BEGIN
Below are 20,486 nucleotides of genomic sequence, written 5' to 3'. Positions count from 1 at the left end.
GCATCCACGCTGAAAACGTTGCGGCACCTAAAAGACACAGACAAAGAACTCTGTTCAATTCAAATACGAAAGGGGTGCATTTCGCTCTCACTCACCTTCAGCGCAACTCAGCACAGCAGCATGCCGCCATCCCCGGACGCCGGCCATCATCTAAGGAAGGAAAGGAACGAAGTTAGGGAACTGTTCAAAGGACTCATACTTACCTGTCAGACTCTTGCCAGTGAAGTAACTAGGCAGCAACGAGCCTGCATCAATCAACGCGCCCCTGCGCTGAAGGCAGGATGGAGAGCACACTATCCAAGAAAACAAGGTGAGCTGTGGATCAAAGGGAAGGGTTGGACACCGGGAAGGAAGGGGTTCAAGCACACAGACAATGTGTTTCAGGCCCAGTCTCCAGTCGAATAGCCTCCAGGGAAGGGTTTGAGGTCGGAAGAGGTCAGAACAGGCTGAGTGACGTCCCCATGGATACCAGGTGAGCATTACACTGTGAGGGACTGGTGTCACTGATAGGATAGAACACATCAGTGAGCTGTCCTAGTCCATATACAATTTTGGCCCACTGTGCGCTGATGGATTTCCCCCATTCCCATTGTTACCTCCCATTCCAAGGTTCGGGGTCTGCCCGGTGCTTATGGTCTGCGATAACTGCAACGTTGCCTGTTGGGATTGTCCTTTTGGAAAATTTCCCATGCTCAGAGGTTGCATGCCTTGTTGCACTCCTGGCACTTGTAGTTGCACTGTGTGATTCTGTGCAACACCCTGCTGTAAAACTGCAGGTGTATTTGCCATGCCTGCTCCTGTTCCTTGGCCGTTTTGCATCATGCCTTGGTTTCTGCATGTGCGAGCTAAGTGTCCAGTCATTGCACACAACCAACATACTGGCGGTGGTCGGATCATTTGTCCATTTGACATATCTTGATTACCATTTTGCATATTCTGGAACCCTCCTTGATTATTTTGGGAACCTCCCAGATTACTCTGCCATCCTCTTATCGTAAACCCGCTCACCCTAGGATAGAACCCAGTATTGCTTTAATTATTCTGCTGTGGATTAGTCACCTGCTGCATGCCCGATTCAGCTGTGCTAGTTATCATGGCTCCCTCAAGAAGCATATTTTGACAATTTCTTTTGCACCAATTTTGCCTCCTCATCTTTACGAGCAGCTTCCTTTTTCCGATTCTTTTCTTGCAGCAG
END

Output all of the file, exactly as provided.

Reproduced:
Below are 20,486 nucleotides of genomic sequence, written 5' to 3'. Positions count from 1 at the left end.
GCATCCACGCTGAAAACGTTGCGGCACCTAAAAGACACAGACAAAGAACTCTGTTCAATTCAAATACGAAAGGGGTGCATTTCGCTCTCACTCACCTTCAGCGCAACTCAGCACAGCAGCATGCCGCCATCCCCGGACGCCGGCCATCATCTAAGGAAGGAAAGGAACGAAGTTAGGGAACTGTTCAAAGGACTCATACTTACCTGTCAGACTCTTGCCAGTGAAGTAACTAGGCAGCAACGAGCCTGCATCAATCAACGCGCCCCTGCGCTGAAGGCAGGATGGAGAGCACACTATCCAAGAAAACAAGGTGAGCTGTGGATCAAAGGGAAGGGTTGGACACCGGGAAGGAAGGGGTTCAAGCACACAGACAATGTGTTTCAGGCCCAGTCTCCAGTCGAATAGCCTCCAGGGAAGGGTTTGAGGTCGGAAGAGGTCAGAACAGGCTGAGTGACGTCCCCATGGATACCAGGTGAGCATTACACTGTGAGGGACTGGTGTCACTGATAGGATAGAACACATCAGTGAGCTGTCCTAGTCCATATACAATTTTGGCCCACTGTGCGCTGATGGATTTCCCCCATTCCCATTGTTACCTCCCATTCCAAGGTTCGGGGTCTGCCCGGTGCTTATGGTCTGCGATAACTGCAACGTTGCCTGTTGGGATTGTCCTTTTGGAAAATTTCCCATGCTCAGAGGTTGCATGCCTTGTTGCACTCCTGGCACTTGTAGTTGCACTGTGTGATTCTGTGCAACACCCTGCTGTAAAACTGCAGGTGTATTTGCCATGCCTGCTCCTGTTCCTTGGCCGTTTTGCATCATGCCTTGGTTTCTGCATGTGCGAGCTAAGTGTCCAGTCATTGCACACAACCAACATACTGGCGGTGGTCGGATCATTTGTCCATTTGACATATCTTGATTACCATTTTGCATATTCTGGAACCCTCCTTGATTATTTTGGGAACCTCCCAGATTACTCTGCCATCCTCTTATCGTAAACCCGCTCACCCTAGGATAGAACCCAGTATTGCTTTAATTATTCTGCTGTGGATTAGTCACCTGCTGCATGCCCGATTCAGCTGTGCTAGTTATCATGGCTCCCTCAAGAAGCATATTTTGACAATTTCTTTTGCACCAATTTTGCCTCCTCATCTTTACGAGCAGCTTCCTTTTTCCGATTCTTTTCTTGCAGCAG